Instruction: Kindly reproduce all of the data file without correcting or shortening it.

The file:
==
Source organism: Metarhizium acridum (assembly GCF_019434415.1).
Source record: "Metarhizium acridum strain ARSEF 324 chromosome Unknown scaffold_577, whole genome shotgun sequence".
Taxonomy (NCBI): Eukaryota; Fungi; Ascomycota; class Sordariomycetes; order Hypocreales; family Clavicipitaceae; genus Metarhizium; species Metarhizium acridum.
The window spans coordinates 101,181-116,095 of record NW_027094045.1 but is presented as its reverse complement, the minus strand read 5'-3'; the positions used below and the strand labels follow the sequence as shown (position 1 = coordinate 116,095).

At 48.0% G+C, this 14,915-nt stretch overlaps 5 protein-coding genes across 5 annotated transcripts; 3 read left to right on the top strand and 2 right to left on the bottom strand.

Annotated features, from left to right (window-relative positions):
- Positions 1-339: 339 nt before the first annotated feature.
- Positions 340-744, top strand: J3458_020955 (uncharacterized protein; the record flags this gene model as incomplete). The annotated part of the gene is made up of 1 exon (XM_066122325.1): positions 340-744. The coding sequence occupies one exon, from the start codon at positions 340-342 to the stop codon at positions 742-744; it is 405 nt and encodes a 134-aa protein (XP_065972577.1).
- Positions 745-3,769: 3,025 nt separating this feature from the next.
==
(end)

Source organism: Metarhizium acridum (assembly GCF_019434415.1).
Source record: "Metarhizium acridum strain ARSEF 324 chromosome Unknown scaffold_577, whole genome shotgun sequence".
Taxonomy (NCBI): Eukaryota; Fungi; Ascomycota; class Sordariomycetes; order Hypocreales; family Clavicipitaceae; genus Metarhizium; species Metarhizium acridum.
The window spans coordinates 101,181-116,095 of record NW_027094045.1 but is presented as its reverse complement, the minus strand read 5'-3'; the positions used below and the strand labels follow the sequence as shown (position 1 = coordinate 116,095).

At 48.0% G+C, this 14,915-nt stretch overlaps 5 protein-coding genes across 5 annotated transcripts; 3 read left to right on the top strand and 2 right to left on the bottom strand.

Annotated features, from left to right (window-relative positions):
- Positions 1-339: 339 nt before the first annotated feature.
- Positions 340-744, top strand: J3458_020955 (uncharacterized protein; the record flags this gene model as incomplete). The annotated part of the gene is made up of 1 exon (XM_066122325.1): positions 340-744. The coding sequence occupies one exon, from the start codon at positions 340-342 to the stop codon at positions 742-744; it is 405 nt and encodes a 134-aa protein (XP_065972577.1).
- Positions 745-3,769: 3,025 nt separating this feature from the next.